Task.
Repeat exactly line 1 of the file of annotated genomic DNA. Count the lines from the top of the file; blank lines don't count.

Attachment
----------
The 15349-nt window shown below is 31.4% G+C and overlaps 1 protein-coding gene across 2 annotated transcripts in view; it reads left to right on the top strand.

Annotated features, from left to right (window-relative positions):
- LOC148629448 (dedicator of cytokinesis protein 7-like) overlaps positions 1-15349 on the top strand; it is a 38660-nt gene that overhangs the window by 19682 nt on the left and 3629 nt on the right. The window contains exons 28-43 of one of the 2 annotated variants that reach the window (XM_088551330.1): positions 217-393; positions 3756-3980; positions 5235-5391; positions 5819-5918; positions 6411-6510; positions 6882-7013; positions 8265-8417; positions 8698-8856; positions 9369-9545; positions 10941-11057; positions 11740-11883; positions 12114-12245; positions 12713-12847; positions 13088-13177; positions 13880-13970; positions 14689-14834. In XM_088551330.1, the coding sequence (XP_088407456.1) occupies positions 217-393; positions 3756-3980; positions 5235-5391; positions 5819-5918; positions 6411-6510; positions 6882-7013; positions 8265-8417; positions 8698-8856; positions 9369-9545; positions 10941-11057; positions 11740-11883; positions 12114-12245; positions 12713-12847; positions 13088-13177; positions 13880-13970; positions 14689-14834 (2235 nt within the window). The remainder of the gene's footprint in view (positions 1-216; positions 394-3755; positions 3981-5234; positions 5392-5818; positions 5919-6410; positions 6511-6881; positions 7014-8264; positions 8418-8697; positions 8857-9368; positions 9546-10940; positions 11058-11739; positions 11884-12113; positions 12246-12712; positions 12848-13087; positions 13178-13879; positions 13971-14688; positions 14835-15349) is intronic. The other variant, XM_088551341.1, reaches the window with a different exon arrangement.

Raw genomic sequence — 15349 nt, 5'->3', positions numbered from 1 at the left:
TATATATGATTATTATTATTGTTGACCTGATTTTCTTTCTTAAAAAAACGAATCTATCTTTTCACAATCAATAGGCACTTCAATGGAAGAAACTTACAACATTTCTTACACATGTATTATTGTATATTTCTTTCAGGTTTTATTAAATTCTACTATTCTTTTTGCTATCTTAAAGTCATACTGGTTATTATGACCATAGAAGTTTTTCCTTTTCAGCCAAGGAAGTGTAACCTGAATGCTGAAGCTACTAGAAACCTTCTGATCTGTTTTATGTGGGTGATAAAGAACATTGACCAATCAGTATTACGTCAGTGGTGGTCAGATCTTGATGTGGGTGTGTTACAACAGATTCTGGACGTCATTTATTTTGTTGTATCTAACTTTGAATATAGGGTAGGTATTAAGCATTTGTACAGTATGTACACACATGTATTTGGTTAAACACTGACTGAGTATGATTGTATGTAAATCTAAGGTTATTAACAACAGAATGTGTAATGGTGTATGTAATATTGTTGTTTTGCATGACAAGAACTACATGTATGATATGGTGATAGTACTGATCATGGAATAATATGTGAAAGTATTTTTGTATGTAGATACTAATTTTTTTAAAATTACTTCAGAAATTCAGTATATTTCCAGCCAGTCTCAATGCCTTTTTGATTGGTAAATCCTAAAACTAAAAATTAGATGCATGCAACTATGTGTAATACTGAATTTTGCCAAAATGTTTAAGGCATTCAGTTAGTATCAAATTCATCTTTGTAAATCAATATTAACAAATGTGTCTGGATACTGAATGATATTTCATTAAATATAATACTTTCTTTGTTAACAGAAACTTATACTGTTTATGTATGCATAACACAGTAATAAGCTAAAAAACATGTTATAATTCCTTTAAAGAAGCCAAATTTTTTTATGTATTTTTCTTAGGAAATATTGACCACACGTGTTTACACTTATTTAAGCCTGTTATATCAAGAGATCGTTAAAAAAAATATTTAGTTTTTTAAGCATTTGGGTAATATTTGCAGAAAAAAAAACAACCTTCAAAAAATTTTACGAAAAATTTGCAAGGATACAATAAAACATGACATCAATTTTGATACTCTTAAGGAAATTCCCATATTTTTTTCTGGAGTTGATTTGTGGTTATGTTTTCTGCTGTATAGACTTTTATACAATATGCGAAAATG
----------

The 15349-nt window shown below is 31.4% G+C and overlaps 1 protein-coding gene across 2 annotated transcripts in view; it reads left to right on the top strand.